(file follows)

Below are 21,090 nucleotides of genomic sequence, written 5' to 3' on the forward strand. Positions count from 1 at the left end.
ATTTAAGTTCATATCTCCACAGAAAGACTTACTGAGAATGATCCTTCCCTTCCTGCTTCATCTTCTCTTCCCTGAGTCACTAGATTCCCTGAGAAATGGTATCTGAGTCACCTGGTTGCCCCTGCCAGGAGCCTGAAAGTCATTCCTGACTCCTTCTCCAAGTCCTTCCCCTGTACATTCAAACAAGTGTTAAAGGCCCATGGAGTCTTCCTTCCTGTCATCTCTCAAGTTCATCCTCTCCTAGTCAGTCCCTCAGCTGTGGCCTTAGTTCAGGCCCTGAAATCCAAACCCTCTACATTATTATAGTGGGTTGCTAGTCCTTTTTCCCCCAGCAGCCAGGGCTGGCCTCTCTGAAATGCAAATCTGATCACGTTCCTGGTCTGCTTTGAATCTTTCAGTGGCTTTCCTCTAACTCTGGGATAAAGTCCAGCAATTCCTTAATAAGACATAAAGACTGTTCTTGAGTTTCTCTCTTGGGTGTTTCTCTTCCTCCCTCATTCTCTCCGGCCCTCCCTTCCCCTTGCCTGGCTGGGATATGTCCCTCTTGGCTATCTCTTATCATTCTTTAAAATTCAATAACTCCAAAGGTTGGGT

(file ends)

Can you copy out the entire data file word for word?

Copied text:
Below are 21,090 nucleotides of genomic sequence, written 5' to 3' on the forward strand. Positions count from 1 at the left end.
ATTTAAGTTCATATCTCCACAGAAAGACTTACTGAGAATGATCCTTCCCTTCCTGCTTCATCTTCTCTTCCCTGAGTCACTAGATTCCCTGAGAAATGGTATCTGAGTCACCTGGTTGCCCCTGCCAGGAGCCTGAAAGTCATTCCTGACTCCTTCTCCAAGTCCTTCCCCTGTACATTCAAACAAGTGTTAAAGGCCCATGGAGTCTTCCTTCCTGTCATCTCTCAAGTTCATCCTCTCCTAGTCAGTCCCTCAGCTGTGGCCTTAGTTCAGGCCCTGAAATCCAAACCCTCTACATTATTATAGTGGGTTGCTAGTCCTTTTTCCCCCAGCAGCCAGGGCTGGCCTCTCTGAAATGCAAATCTGATCACGTTCCTGGTCTGCTTTGAATCTTTCAGTGGCTTTCCTCTAACTCTGGGATAAAGTCCAGCAATTCCTTAATAAGACATAAAGACTGTTCTTGAGTTTCTCTCTTGGGTGTTTCTCTTCCTCCCTCATTCTCTCCGGCCCTCCCTTCCCCTTGCCTGGCTGGGATATGTCCCTCTTGGCTATCTCTTATCATTCTTTAAAATTCAATAACTCCAAAGGTTGGGT